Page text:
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ZagNative
06-09-2008, 08:24 AM
From CHN, some basketball books (http://www.collegehoopsnet.com/new/summer-reading-top-10-basketball-books-42389) to select for reading on the beach this summer:
Jon Teitel’s summer reding list of the 10 best basketball books..


1. A Season on the Brink, by John Feinstein (member of the U.S. Basketball Writers Hall of Fame)

WHY YOU SHOULD READ IT: Feinstein follows Bob Knight and his Hoosiers through the 1985 86 season. The inside access allows the reader to see how Knight, one of the most fascinating coaches in college basketball history, works his magic both at practice and during a game.


2. The Breaks of the Game, by David Halberstam (Pulitzer Prize winner)

WHY YOU SHOULD READ IT: Halberstam follows the Portland Trail Blazers through the 1978-79 season. The inside access allows the reader to see the interactions between the front office, players, coaches, and the entire city of Portland (brimming with issues about race, money, and even hippies).


3. Life on the Run, by Bill Bradley (former U.S. Senator and current member of the Basketball Hall of Fame)

WHY YOU SHOULD READ IT: Bradley’s Ivy League education is clearly evident in his erudite look at his life in professional sports. Unlike Feinstein and Halberstam, Bradley’s dual roles as author/player allow an even more intimate look at life on and off the court, complete with ups (how it feels to win a championship and work as a team) and downs (the physical haul of an entire season and dealing with the fans on the road).


4. Loose Balls: the Short, Wild Life of the American Basketball Association, by Terry Pluto (2-time Pulitzer Prize nominee)

WHY YOU SHOULD READ IT: The ABA is largely unknown by most people born after 1980, but Pluto reminds the reader about the origins of the Slam Dunk contest, the three point basket, and some of the most colorful characters in professional basketball history. Combining the marketing efforts of a Single-A baseball team and the star power of Julius Erving, it eventually helped the NBA become the global entertainment machine it is today.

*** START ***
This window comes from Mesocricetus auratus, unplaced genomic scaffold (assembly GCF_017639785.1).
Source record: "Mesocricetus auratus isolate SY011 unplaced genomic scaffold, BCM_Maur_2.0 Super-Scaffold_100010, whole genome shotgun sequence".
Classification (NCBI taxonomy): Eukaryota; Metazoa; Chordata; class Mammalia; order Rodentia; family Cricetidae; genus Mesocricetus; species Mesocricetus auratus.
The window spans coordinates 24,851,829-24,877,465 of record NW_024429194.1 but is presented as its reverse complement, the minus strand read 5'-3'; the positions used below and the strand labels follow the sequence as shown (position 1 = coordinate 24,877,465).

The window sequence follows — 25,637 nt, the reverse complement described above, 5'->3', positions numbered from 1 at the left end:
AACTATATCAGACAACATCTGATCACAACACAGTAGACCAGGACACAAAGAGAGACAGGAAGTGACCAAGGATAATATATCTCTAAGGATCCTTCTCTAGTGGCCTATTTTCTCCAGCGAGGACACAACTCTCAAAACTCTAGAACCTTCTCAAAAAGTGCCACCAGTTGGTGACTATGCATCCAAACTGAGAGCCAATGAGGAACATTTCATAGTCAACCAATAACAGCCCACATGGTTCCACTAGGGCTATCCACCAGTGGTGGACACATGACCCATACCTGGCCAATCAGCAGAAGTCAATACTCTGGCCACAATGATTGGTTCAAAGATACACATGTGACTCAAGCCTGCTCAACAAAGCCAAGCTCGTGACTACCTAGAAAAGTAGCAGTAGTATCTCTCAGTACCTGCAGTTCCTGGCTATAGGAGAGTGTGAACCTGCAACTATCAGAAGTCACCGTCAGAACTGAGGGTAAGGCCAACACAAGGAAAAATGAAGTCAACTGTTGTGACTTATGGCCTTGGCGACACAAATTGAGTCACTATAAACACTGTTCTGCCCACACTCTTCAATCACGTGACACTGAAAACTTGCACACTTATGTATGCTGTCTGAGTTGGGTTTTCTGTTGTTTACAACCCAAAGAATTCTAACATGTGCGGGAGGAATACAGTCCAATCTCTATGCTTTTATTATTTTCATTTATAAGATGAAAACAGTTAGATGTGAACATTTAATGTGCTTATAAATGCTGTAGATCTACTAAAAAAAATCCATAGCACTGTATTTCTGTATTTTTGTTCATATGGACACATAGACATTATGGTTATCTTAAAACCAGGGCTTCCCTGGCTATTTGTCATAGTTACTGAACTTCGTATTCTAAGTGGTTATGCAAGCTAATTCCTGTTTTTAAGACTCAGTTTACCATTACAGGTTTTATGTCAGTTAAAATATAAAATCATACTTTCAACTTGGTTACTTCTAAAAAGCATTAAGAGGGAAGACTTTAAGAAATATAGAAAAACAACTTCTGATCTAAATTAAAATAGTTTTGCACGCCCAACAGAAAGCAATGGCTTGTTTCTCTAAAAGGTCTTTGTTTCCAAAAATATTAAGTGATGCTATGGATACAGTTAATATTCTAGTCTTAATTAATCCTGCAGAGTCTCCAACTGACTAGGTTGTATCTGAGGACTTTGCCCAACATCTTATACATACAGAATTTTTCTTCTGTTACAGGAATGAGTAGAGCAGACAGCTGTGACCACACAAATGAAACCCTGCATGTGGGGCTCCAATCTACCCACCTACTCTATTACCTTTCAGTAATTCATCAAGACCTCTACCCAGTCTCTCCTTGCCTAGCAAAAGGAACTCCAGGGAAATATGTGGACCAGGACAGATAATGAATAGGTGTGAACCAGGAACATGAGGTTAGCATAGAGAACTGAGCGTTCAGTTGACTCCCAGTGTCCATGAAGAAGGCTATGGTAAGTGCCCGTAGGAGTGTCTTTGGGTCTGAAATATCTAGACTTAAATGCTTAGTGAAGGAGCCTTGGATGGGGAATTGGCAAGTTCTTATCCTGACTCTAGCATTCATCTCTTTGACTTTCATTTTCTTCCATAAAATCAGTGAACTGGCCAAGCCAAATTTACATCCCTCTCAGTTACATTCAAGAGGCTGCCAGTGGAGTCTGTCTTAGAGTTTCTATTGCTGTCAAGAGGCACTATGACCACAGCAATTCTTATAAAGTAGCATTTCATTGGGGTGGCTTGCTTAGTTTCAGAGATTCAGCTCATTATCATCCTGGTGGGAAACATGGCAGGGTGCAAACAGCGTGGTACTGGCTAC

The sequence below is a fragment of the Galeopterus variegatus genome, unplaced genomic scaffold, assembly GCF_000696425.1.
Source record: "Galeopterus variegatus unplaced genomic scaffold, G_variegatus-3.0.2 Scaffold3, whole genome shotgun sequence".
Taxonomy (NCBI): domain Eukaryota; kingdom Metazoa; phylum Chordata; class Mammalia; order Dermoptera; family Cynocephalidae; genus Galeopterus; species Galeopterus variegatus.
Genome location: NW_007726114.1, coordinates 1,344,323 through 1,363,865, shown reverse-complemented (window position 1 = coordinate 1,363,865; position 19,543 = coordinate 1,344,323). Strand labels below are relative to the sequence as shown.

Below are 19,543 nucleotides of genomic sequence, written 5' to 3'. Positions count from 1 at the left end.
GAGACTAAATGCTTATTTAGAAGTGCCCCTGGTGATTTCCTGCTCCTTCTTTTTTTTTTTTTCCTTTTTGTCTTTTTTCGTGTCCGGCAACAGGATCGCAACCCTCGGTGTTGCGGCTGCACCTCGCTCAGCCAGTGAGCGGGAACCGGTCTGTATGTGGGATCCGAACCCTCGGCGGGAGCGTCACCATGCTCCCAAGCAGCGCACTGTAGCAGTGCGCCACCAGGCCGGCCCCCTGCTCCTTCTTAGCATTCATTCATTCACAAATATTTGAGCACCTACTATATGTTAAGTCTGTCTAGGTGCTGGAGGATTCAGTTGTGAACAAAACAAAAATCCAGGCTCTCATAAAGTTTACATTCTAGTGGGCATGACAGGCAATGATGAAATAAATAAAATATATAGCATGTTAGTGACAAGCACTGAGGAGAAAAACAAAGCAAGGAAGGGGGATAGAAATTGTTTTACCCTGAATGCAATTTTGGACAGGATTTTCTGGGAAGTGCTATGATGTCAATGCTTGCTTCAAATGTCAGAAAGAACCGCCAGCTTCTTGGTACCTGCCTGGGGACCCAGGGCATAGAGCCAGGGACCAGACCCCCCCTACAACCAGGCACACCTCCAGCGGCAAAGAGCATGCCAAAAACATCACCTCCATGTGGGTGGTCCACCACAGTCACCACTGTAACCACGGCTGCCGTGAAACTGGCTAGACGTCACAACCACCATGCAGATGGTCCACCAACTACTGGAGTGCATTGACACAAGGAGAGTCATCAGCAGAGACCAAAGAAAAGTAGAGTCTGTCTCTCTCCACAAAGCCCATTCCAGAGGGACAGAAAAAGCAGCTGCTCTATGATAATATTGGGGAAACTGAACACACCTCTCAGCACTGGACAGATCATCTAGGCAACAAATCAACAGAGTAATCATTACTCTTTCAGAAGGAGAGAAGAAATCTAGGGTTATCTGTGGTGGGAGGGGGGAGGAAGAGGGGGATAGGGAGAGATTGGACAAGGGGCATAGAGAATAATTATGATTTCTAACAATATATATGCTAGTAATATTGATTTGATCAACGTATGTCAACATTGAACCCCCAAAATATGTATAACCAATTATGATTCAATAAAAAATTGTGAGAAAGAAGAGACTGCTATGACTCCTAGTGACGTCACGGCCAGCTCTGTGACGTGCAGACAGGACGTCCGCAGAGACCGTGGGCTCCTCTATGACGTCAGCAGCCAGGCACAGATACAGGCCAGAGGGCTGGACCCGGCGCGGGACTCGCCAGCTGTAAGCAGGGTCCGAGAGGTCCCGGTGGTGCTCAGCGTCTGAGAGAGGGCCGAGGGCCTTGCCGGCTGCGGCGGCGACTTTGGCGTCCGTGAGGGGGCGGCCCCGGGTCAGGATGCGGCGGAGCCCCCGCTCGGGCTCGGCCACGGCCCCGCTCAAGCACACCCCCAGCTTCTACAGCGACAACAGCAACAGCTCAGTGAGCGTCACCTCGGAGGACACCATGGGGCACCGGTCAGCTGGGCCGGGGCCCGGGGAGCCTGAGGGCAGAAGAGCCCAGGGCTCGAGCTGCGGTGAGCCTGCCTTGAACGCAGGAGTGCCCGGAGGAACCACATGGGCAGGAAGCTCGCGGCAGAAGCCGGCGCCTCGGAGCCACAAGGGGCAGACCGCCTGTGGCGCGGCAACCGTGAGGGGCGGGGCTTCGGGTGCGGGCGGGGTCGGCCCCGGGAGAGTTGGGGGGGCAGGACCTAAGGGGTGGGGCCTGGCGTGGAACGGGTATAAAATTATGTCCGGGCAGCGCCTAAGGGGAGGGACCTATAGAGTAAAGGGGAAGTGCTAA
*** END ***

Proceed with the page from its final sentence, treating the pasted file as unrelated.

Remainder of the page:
5. Heaven Is a Playground, by Rick Telander (a 4-time contributor to The Best American Sports Writing anthology)

WHY YOU SHOULD READ IT: The transformation from a focus on playground legend Fly Williams to an overview of inner city basketball in Brooklyn and its role in the lives of the people who play there was a good choice by Telander. The reader also gets in on the ground floor of the career of Albert King (brother of Bernard), who went from a then-14-year-old to ACC player of the year at Maryland to a 9-year NBA career.


6. The Last Shot: City Streets, Basketball Dreams, by Darcy Frey (National Magazine Award winner for the story upon which this book is based)

WHY YOU SHOULD READ IT: With the current controversy about how long high school basketball players should have to wait until entering the NBA draft, Frey follows around the Abraham Lincoln High School basketball team, which happens to include a young phenom named Stephon Marbury. Like Albert King, Marbury honed his game on the city streets, but he is surrounded by a number of people who care about him (his teammates and family) and his talent (agents and recruiters).


7. Foul! The Connie Hawkins Story, by David Wolf

WHY YOU SHOULD READ IT: Like King and Marbury, Hawkins was a New York playground legend who later played in the NBA, but only after being banned from the NBA after falling prey to unsavory college recruiters and allegations of corruption. His naivete and poverty contributed to his fall from grace, but the ABA came to rescue and allowed him to show his high-flying skills before later gaining entry into the NBA.


8. The City Game: Basketball from the Garden to the Playgrounds, by Pete Axthelm (former Newsweek editor and ESPN commentator)

WHY YOU SHOULD READ IT: Axthelm’s focus on the 1969 70 championship season of the New York Knicks is matched shot for shot by the action on the playgrounds of New York City. Walt Frazier and Earl Monroe shine in front of the cameras, but it is Earl "The Goat" Manigault and Herman "the Helicopter" Knowings who jump higher and cause jaws to drop lower due to their amazing athleticism.


9. They Call Me Coach, by John Wooden (member of the Basketball Hall of Fame) with Jack Tobin

WHY YOU SHOULD READ IT: Wooden won more championships than anyone else in college basketball history, but Tobin’s spotlight on his philosophy of life shows that Wooden is a champion person as well as a champion coach. From the “pyramid for success” to the love of his life (wife Nell) to his thoughts on Bill Walton and Lew Alcindor, Wooden has a lot to be thankful for, and a lot to share with others.